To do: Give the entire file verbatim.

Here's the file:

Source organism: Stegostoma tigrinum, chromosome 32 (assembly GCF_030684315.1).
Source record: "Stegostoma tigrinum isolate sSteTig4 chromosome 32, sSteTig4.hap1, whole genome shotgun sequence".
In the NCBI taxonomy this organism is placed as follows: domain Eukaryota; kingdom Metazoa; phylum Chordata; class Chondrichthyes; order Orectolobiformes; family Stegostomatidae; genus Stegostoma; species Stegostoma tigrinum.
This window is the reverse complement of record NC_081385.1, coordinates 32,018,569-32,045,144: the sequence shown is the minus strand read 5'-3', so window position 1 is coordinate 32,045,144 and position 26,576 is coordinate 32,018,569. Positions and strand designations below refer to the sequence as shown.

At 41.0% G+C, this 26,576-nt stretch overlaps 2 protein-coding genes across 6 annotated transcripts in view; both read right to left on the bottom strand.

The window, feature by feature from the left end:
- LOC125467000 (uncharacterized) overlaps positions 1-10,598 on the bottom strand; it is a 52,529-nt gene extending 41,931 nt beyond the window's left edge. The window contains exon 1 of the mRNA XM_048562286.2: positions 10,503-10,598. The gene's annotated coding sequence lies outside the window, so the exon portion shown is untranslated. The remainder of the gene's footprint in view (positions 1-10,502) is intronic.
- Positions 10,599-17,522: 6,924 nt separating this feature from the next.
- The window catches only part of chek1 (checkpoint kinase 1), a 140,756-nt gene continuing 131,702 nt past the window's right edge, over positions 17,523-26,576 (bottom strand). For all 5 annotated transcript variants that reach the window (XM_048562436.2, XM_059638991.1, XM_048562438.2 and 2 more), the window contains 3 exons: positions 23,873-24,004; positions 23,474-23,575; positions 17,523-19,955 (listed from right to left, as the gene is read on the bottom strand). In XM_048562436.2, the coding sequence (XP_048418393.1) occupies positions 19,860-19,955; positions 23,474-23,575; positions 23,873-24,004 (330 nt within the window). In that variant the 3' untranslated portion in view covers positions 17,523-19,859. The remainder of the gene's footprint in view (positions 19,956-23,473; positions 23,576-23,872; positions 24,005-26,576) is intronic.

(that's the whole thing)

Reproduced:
Source organism: Stegostoma tigrinum, chromosome 32 (assembly GCF_030684315.1).
Source record: "Stegostoma tigrinum isolate sSteTig4 chromosome 32, sSteTig4.hap1, whole genome shotgun sequence".
In the NCBI taxonomy this organism is placed as follows: domain Eukaryota; kingdom Metazoa; phylum Chordata; class Chondrichthyes; order Orectolobiformes; family Stegostomatidae; genus Stegostoma; species Stegostoma tigrinum.
This window is the reverse complement of record NC_081385.1, coordinates 32,018,569-32,045,144: the sequence shown is the minus strand read 5'-3', so window position 1 is coordinate 32,045,144 and position 26,576 is coordinate 32,018,569. Positions and strand designations below refer to the sequence as shown.

At 41.0% G+C, this 26,576-nt stretch overlaps 2 protein-coding genes across 6 annotated transcripts in view; both read right to left on the bottom strand.

The window, feature by feature from the left end:
- LOC125467000 (uncharacterized) overlaps positions 1-10,598 on the bottom strand; it is a 52,529-nt gene extending 41,931 nt beyond the window's left edge. The window contains exon 1 of the mRNA XM_048562286.2: positions 10,503-10,598. The gene's annotated coding sequence lies outside the window, so the exon portion shown is untranslated. The remainder of the gene's footprint in view (positions 1-10,502) is intronic.
- Positions 10,599-17,522: 6,924 nt separating this feature from the next.
- The window catches only part of chek1 (checkpoint kinase 1), a 140,756-nt gene continuing 131,702 nt past the window's right edge, over positions 17,523-26,576 (bottom strand). For all 5 annotated transcript variants that reach the window (XM_048562436.2, XM_059638991.1, XM_048562438.2 and 2 more), the window contains 3 exons: positions 23,873-24,004; positions 23,474-23,575; positions 17,523-19,955 (listed from right to left, as the gene is read on the bottom strand). In XM_048562436.2, the coding sequence (XP_048418393.1) occupies positions 19,860-19,955; positions 23,474-23,575; positions 23,873-24,004 (330 nt within the window). In that variant the 3' untranslated portion in view covers positions 17,523-19,859. The remainder of the gene's footprint in view (positions 19,956-23,473; positions 23,576-23,872; positions 24,005-26,576) is intronic.